Out of Marge Wasson’s Lens Bloom Nature’s Components

Photo | Marylou Bono Fine Art photographer Marge Wasson focuses on the intimate relationships of parts in a whole. Her photos of flora and fauna were recently exhibited at the Kentlands Mansion.

Photo | Marylou Bono
Fine Art photographer Marge Wasson focuses on the intimate relationships of parts in a whole. Her photos of flora and
fauna were recently exhibited at the Kentlands Mansion.

The Kentlands Mansion recently presented The Kentlands Flower Show, a photography exhibit featuring the Composite Fine Art Photographers. The group took inspiration from events such as the Philadelphia Flower Show and highlighted the trio’s works with a decidedly individual spin for each.

I was especially inspired by Marge Wasson, a prolific fine art photographer and president of the Art League of Germantown (ALOG), for her immediate and intimate shadings of flora and fauna. Wasson said, “The kinds of things I like to shoot are not the whole thing, but the components—things built on each other, relationships, similar to architecture.”

In their focus on minute facets of nature, Wasson’s photographs make the eye work to ponder what is being portrayed and how light and perspective affect the view. Her “Big Red” is a study in this—a dark center branching out from shades of black to red and into needles with buds. The photo was taken in a botanical garden conservatory against a glass ceiling. “Party Time” is similar with watercolor-like rays in shades of purple and mauve played through light. Wasson said it started out a grayish-green and bloomed with her exploration of colored filters.

A documentary photographer working association events in New York, then DC, Wasson explained that a camera was thrust at her one day at work where she was instructed to take pictures at a convention … and a photographer was born. Her brother was a photographer, and she admired his work enough to experiment on her own.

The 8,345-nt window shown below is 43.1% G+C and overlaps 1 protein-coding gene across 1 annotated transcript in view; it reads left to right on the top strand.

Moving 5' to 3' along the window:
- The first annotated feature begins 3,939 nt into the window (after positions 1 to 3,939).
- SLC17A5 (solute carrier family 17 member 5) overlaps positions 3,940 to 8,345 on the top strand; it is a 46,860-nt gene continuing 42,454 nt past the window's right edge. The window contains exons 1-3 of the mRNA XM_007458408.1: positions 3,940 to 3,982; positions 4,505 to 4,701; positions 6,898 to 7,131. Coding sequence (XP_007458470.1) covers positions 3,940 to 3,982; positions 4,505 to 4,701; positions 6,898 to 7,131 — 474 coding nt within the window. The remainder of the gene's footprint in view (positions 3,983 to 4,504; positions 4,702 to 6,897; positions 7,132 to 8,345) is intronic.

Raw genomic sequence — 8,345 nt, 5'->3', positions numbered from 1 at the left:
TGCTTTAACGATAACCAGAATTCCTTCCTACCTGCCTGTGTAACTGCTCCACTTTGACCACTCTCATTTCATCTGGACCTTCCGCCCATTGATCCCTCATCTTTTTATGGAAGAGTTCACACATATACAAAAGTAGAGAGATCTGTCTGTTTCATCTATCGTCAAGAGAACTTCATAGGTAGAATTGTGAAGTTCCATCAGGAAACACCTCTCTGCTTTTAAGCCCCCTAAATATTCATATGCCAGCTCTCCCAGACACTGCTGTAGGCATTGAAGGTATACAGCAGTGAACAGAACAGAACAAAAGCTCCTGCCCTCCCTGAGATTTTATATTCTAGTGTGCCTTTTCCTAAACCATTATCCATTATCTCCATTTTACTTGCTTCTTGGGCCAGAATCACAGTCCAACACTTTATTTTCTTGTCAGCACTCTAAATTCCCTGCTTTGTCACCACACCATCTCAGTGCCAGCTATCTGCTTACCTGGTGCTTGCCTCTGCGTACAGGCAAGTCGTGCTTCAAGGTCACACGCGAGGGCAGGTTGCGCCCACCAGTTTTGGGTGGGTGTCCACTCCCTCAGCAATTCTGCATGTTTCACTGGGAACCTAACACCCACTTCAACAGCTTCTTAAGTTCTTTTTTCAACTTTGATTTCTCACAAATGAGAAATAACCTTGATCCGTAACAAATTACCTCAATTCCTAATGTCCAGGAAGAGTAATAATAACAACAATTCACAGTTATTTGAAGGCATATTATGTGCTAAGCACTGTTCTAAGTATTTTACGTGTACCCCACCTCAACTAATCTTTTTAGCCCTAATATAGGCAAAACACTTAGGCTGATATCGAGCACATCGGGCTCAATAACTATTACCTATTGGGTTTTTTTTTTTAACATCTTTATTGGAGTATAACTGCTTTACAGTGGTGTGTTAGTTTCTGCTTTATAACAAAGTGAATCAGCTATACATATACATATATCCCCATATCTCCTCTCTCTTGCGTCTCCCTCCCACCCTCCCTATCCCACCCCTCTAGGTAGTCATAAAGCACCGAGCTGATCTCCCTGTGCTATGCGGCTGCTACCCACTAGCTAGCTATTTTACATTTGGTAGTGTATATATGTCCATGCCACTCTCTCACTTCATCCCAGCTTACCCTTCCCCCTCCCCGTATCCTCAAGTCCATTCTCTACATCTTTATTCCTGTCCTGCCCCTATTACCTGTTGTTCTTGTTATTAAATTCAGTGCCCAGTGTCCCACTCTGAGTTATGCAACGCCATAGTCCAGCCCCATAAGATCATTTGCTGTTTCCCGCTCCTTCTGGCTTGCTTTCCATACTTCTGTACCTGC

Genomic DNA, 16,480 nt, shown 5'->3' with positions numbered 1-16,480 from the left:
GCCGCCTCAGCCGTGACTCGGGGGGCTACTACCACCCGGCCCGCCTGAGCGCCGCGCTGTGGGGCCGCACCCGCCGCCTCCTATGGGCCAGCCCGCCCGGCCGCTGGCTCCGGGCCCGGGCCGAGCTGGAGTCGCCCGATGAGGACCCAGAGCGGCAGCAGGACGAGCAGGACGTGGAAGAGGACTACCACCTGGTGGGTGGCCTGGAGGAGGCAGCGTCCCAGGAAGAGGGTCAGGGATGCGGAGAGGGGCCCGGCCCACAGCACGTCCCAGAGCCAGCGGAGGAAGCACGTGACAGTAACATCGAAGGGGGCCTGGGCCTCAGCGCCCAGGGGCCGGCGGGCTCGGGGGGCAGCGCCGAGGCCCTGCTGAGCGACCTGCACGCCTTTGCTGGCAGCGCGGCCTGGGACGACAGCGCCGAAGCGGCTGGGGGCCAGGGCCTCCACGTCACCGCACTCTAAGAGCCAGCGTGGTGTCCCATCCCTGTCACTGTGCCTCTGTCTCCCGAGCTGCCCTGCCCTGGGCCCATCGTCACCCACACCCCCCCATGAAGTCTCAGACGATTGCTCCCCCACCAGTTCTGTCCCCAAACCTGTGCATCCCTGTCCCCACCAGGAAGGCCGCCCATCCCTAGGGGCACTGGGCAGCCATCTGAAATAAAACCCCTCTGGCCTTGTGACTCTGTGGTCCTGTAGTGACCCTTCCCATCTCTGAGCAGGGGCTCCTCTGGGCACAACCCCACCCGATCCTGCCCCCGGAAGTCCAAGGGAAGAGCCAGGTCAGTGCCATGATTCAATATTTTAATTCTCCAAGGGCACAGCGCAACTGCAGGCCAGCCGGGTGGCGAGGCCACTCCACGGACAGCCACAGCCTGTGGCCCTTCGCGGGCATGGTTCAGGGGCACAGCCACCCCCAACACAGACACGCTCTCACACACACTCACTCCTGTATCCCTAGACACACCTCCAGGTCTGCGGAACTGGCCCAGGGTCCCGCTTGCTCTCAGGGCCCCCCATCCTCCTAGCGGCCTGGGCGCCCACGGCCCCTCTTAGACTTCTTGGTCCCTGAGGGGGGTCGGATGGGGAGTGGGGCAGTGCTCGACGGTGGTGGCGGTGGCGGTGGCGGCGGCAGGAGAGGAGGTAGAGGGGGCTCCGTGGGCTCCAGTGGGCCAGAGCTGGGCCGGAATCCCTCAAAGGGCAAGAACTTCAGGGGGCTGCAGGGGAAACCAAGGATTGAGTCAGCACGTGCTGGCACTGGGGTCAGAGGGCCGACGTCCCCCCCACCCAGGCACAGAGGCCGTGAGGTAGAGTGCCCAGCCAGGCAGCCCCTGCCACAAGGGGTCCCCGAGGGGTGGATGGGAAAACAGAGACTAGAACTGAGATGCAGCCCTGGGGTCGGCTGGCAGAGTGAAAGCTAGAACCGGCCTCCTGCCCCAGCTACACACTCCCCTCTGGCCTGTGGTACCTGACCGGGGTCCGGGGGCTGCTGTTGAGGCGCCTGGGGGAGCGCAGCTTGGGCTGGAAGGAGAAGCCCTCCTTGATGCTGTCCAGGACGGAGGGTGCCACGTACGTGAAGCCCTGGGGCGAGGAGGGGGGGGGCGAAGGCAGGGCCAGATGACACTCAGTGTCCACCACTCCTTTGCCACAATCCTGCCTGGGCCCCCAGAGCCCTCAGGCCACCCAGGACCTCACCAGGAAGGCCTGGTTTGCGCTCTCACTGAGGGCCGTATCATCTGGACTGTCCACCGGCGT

While traveling to Paris with her point and shoot camera, she began snapping pieces of the Eiffel Tower’s structure as she rode an elevator to the top. Once she was home and started developing the photos, she realized the power of the architectural pieces and how affected she was by their line and segments of the whole. “I was motivated to keep doing the weird stuff!” she said.

As her photographic skill progressed, her son told her to “stop talking and start doing” and presented her with a bigger camera. She found herself at ALOG’s spring show at BlackRock Center for the Arts in 2009, and one of the members talked to her  about the group, how it encourages new artists in an environment where they do not feel judged or intimidated. She joined and has been president for 3.5 years.

She became acquainted with her partners in Composite Fine Art Photographers, Jaree Donnelly and Craig Higgins, through ALOG. “We inspire and push each other,” Donnelly said.

The recent Kentlands Mansion exhibit was arranged by color, and you could hear them play as you wandered section by section and saw different approaches and themes. “When we work together,” Donnelly revealed, “we really plan the show from the ground up. It’s not random. We plan additional events and workshops to complement the main show and try to create a whole package—an experience.”

Keep updated by visiting the Composite Fine Art Photographers Facebook page.

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